Infection of skin and subcutaneous tissue by atypical mycobacteria, that is, mycobacteria other than those responsible for tuberculosis and leprosy, expressed clinically as keratotic and crusted papules, plaques, nodules, and tumors that may be punctuated by draining sinuses and by ulcers.
A malignant neoplasm made up of abnormal germinative cells analogous to those that compose the folliculosebaceous-apocrine germ in an embryo and that usually manifests clinically as a papule or nodule which may become ulcerated.
Cutaneous and subcutaneous lesions, usually nodules, that have become keratotic, crusted, and ulcerated as a consequence of infection by a variety of deep fungi, i.e., fungi situated in the dermis and subcutis, some of which may be disseminated to other organs.
An inflammatory process characterized by symmetrical distribution, especially on the skin of the scalp, overlying the scapulae and the sacrum, on the buttocks, and on the extensor surface of the extremities, of clusters of urticarial papules, papulovesicles, and vesicles that are so intensely pruritic that they soon are scratched away, leaving in the wake erosions, ulcers, hemorrhagic crusts, and eventually pigmented macules and scars.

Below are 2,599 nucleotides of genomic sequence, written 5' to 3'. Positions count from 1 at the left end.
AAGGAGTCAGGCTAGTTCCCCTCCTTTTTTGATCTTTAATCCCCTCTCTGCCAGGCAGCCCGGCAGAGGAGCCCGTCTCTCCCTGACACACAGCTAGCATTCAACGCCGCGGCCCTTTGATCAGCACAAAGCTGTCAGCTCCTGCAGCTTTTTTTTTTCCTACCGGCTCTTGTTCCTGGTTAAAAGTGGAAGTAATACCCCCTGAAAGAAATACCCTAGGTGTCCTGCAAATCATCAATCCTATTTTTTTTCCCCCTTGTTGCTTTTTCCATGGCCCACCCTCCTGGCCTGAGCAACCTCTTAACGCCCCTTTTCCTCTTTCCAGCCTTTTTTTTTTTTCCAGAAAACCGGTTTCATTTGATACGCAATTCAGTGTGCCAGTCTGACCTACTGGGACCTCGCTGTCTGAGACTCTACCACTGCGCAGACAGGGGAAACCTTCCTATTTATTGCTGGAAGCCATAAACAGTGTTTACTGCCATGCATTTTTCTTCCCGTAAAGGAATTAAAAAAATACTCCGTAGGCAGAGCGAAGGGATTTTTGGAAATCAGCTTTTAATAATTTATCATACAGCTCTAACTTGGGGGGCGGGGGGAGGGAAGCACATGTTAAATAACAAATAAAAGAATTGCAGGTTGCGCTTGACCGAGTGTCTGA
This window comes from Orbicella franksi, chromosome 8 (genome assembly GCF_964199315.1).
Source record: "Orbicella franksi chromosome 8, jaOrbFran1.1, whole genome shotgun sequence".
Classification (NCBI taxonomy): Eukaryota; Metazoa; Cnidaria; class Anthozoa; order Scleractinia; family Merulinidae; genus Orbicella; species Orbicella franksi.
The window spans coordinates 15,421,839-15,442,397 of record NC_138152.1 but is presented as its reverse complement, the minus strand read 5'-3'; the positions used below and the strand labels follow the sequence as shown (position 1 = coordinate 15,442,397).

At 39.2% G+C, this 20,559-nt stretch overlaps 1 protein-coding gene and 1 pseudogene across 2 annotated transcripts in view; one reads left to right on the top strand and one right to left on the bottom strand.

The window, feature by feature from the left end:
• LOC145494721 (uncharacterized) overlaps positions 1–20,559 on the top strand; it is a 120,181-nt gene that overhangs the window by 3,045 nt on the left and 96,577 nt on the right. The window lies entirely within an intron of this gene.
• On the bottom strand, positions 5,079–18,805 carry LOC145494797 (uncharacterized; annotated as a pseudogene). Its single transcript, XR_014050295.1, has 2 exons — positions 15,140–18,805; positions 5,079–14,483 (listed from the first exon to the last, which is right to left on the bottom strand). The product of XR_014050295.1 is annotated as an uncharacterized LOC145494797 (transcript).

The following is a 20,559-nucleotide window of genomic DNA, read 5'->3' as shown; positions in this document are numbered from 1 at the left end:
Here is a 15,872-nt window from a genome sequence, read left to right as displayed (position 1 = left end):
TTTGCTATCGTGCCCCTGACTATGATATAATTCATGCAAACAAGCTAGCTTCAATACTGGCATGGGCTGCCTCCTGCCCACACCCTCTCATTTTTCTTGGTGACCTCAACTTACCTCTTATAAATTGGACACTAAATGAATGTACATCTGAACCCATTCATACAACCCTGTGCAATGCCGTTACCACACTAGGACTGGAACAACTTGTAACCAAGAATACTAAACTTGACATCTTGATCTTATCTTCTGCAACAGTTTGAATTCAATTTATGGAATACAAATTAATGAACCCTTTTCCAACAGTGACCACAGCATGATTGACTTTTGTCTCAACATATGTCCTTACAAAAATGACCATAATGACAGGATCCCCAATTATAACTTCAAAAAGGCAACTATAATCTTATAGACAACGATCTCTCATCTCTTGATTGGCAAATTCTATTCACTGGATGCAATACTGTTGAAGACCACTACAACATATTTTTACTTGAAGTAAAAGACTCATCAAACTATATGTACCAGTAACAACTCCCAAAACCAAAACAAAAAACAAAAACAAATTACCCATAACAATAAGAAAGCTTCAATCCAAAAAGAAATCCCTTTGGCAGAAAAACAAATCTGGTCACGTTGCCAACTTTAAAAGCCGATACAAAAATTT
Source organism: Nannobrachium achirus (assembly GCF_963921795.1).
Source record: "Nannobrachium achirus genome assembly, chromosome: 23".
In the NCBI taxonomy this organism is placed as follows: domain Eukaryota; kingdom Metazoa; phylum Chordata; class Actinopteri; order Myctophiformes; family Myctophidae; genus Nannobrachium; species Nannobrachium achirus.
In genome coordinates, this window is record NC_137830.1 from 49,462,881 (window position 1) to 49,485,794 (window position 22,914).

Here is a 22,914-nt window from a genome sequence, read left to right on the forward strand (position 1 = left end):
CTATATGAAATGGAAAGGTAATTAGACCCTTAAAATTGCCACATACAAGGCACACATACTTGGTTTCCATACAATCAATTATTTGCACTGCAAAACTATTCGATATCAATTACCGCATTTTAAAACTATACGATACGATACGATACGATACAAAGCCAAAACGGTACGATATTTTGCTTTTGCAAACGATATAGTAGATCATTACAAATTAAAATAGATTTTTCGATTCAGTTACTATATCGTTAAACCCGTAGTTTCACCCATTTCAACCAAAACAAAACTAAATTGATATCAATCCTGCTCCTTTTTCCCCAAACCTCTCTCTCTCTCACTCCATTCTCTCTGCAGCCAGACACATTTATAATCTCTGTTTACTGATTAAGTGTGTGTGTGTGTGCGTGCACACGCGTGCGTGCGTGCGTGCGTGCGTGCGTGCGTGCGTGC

Extramammary Paget’s disease is an apocrine carcinoma that begins within the epidermis and presents itself clinically as a patch or a subtle plaque that extends centrifugally for many years before becoming a readily discernible thick plaque, a finding that signifies involvement by the carcinoma of the dermis, too.
Mammary Paget’s disease is an apocrine carcinoma that begins in mammary glands and extends along lactiferous ducts to the epidermis where it is seen clinically as a scaly, crusted, or eroded plaque on the nipple or areola of women mostly, and uncommonly of men.
Infundibulitis, usually a suppurative inflammatory process that involves infundibula, is either noninfectious, as in the case of pustules of acne vulgaris, or infectious, as in the case of pustules caused by Staphylococcus aureus.
An infectious inflammatory process that consists of pustules that resolve with crusts in at least one locus and often several loci, usually on a face, and caused by streptococci or staphylococci.
Keratotic spikes that emerge from dilated ostia of infundibula and are equidistant from one another.
A type of small-vessel vasculitis (venulitis) of the skin, occurring especially in the vicinity of the ankle, characterized at first by purpuric macules and patches that, in time, may become hemorrhagic blisters that ulcerate and heal with white, stellate scars (atrophie blanche).
Bluish red net-like pattern of macules and patches, a consequence of dilated small end vessels of the superficial plexus.
A type of fibrosing inflammation characterized clinically by lesions that at first are elevated and that do not extend beyond the exact site of injury and that in time tend to shrink, sometimes even becoming atrophic.
The end-stage of an inflammatory or neoplastic process in which there is loss of collagen and elastic tissue in the mid-reticular dermis with consequent formation of lesions that protrude in dome-like fashion above the skin surface and that can be herniated below the skin surface.